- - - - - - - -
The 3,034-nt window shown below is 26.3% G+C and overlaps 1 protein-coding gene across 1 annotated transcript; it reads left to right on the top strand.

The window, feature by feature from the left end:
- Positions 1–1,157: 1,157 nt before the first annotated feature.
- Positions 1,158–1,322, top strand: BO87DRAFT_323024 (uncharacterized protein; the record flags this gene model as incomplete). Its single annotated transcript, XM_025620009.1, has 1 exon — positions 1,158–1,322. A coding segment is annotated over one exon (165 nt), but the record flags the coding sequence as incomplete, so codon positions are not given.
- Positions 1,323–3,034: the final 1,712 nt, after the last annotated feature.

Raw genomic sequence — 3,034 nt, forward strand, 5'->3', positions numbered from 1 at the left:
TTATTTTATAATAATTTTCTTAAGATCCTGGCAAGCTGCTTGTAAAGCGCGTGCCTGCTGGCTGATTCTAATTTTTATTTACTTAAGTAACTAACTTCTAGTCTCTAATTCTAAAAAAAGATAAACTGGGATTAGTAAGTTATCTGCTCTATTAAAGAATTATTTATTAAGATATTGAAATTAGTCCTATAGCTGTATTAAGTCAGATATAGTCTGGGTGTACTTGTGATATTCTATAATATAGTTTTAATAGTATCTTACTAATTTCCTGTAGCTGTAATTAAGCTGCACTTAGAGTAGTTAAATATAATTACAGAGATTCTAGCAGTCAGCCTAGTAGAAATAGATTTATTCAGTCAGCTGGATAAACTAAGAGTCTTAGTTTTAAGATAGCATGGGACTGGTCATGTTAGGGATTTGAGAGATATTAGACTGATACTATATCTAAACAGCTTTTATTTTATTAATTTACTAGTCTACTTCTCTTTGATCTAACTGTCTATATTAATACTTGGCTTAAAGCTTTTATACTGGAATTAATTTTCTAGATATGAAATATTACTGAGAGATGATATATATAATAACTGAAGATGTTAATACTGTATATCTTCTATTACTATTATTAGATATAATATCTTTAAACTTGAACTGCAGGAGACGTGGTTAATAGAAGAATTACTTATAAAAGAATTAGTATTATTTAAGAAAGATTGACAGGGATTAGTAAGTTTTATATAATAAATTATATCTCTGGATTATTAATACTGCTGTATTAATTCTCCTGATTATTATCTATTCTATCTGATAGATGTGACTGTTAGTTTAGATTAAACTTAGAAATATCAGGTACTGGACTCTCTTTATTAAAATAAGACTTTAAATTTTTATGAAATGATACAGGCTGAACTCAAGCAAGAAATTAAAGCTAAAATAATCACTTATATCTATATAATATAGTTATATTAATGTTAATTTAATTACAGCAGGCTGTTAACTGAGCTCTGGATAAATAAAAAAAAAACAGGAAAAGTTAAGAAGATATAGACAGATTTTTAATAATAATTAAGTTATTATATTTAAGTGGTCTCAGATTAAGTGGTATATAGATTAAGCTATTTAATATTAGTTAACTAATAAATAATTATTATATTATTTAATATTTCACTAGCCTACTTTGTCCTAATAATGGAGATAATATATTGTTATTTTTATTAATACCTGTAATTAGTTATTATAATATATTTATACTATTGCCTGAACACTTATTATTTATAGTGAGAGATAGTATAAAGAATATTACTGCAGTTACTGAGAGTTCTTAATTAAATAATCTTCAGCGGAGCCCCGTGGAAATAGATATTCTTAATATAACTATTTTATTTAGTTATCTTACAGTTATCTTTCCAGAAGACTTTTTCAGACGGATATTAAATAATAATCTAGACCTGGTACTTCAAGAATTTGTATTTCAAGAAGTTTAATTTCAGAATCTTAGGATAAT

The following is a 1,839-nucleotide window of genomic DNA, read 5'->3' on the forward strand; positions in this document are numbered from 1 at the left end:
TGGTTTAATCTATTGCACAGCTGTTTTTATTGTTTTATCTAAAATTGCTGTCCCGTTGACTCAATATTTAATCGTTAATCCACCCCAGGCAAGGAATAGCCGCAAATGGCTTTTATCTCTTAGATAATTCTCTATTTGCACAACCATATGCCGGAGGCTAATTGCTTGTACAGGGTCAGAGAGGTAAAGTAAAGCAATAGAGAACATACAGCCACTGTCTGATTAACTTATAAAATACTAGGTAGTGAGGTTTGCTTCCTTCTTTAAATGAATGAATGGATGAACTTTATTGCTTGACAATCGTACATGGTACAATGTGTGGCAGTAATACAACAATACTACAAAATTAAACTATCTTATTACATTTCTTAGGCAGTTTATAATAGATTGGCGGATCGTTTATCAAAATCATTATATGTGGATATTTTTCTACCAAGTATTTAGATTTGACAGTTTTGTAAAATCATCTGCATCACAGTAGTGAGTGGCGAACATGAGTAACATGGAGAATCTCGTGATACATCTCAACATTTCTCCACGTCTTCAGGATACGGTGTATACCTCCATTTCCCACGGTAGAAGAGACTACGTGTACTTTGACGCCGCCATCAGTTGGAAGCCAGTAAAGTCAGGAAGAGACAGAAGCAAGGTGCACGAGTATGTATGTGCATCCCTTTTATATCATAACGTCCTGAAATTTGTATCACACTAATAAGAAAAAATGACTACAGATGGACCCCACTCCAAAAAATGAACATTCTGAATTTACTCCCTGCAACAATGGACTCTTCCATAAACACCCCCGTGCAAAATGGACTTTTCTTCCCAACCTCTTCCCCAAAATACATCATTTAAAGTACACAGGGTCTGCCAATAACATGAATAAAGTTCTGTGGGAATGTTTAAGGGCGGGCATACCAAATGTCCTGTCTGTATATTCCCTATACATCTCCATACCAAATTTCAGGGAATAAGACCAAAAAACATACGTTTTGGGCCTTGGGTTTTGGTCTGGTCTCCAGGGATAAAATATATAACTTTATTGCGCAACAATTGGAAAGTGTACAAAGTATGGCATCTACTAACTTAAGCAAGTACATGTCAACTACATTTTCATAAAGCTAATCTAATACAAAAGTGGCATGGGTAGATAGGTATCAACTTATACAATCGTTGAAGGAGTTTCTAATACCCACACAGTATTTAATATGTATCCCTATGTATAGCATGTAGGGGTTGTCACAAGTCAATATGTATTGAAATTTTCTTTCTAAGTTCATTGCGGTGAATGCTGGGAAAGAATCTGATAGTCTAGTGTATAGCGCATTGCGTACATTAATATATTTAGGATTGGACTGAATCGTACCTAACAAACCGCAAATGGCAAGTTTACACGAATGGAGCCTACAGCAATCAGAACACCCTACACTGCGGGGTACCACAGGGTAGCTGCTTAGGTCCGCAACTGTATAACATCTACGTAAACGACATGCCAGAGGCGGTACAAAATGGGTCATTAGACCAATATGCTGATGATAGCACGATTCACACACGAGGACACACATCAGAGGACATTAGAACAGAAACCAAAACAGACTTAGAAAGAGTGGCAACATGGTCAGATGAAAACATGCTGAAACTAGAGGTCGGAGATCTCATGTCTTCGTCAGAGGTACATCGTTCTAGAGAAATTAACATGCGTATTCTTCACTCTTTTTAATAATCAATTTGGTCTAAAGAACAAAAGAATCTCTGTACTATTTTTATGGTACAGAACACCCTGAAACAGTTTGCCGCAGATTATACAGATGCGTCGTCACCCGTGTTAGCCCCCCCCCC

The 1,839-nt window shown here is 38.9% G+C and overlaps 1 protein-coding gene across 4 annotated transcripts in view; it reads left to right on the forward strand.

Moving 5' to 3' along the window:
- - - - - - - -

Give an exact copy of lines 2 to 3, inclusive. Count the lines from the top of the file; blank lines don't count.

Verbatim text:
The window, feature by feature from the left end:
- Positions 1–1,157: 1,157 nt before the first annotated feature.